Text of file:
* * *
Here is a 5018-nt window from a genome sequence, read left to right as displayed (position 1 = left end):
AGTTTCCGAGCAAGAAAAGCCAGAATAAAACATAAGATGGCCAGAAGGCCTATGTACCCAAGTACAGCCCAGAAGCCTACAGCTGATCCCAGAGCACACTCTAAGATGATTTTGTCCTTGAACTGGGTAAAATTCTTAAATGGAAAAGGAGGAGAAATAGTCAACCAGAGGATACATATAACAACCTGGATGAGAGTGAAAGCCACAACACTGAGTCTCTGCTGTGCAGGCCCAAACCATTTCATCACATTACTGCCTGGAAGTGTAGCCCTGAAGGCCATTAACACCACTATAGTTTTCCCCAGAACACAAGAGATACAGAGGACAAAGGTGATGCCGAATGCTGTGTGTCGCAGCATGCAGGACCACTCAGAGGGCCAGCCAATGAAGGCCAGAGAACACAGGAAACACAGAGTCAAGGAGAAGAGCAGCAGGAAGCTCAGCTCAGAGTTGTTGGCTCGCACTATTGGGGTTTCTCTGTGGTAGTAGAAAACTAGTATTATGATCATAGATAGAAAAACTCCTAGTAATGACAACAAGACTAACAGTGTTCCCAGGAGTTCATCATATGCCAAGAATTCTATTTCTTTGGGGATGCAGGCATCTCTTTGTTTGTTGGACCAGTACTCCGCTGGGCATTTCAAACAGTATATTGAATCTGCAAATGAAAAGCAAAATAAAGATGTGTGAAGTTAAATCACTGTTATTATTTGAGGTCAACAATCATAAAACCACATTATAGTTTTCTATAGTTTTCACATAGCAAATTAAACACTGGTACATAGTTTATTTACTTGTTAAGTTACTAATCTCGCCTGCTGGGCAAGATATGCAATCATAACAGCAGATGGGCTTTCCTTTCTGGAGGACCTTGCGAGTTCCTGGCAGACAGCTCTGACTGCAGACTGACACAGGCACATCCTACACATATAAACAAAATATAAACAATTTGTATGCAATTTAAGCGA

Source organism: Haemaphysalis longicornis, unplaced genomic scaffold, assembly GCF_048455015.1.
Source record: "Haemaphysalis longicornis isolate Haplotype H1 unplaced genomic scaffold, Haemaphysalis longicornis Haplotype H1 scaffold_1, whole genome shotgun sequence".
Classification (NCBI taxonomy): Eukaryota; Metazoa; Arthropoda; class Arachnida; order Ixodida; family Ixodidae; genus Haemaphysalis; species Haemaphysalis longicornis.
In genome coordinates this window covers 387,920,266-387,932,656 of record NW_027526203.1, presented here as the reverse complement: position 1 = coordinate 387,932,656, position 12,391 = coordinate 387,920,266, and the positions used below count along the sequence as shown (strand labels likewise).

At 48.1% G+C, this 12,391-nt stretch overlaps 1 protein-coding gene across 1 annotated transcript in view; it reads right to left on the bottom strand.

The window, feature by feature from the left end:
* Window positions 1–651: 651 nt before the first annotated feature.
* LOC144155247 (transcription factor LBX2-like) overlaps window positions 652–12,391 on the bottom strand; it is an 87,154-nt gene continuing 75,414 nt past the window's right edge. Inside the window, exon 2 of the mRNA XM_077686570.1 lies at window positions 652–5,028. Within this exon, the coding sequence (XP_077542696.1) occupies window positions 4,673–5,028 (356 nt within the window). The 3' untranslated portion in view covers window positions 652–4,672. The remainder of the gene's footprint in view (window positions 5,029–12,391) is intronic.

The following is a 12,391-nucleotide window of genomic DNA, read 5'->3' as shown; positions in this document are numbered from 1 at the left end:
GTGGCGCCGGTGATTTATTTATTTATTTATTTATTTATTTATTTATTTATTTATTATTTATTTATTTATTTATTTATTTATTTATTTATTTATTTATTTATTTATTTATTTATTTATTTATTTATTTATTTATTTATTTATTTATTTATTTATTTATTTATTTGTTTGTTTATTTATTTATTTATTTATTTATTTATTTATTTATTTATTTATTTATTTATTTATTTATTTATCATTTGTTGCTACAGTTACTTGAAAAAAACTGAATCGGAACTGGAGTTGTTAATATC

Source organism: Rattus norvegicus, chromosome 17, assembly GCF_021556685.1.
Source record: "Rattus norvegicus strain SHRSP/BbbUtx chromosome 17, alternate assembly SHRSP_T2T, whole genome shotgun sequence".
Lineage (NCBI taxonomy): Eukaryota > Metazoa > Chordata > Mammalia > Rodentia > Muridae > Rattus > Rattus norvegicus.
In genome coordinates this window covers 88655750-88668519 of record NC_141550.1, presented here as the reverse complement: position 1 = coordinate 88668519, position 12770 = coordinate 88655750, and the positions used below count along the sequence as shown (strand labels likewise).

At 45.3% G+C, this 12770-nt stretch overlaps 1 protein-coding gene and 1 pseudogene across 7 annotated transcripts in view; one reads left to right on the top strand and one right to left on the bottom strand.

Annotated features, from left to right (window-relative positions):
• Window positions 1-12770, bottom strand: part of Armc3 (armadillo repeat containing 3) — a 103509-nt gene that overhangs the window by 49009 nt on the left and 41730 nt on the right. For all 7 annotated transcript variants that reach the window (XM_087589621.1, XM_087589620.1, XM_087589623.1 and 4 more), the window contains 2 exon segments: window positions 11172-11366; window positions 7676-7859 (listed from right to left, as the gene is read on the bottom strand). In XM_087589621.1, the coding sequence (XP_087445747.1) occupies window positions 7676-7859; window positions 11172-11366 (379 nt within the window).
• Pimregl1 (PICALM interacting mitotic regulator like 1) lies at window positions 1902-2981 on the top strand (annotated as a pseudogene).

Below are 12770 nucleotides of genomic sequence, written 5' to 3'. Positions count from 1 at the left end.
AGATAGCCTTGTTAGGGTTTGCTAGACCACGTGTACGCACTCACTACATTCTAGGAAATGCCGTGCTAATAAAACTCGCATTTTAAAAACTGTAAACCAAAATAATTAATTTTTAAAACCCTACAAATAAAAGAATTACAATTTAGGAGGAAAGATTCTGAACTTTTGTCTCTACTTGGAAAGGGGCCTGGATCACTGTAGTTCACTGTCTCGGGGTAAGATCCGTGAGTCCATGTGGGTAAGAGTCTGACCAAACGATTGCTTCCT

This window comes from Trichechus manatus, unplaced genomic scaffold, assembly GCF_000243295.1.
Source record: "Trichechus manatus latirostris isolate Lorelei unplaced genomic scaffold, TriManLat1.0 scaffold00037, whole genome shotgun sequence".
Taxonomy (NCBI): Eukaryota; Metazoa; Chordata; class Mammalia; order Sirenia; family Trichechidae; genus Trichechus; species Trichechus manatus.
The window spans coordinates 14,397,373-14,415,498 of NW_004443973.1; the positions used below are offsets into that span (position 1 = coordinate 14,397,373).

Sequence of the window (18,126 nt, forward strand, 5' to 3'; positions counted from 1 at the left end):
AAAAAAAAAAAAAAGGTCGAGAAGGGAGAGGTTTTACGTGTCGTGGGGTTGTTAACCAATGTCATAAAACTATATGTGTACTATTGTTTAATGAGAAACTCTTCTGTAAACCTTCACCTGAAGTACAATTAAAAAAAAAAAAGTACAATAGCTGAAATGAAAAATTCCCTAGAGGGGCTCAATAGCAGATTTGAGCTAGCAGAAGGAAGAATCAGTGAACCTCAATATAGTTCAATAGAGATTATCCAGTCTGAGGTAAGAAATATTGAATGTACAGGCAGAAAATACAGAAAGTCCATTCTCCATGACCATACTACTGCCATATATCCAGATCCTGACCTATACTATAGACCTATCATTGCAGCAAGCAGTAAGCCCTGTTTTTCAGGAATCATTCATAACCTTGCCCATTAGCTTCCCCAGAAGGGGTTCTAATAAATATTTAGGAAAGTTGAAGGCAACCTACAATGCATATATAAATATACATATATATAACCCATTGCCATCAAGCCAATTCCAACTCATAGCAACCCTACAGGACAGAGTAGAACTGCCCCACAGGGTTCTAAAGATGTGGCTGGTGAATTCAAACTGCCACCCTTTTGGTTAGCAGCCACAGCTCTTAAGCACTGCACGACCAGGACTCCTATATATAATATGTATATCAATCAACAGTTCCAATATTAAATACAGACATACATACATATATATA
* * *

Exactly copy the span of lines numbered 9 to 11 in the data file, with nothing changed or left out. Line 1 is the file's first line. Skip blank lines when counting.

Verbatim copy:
* Window positions 1–651: 651 nt before the first annotated feature.
* LOC144155247 (transcription factor LBX2-like) overlaps window positions 652–12,391 on the bottom strand; it is an 87,154-nt gene continuing 75,414 nt past the window's right edge. Inside the window, exon 2 of the mRNA XM_077686570.1 lies at window positions 652–5,028. Within this exon, the coding sequence (XP_077542696.1) occupies window positions 4,673–5,028 (356 nt within the window). The 3' untranslated portion in view covers window positions 652–4,672. The remainder of the gene's footprint in view (window positions 5,029–12,391) is intronic.

The following is a 12,391-nucleotide window of genomic DNA, read 5'->3' as shown; positions in this document are numbered from 1 at the left end: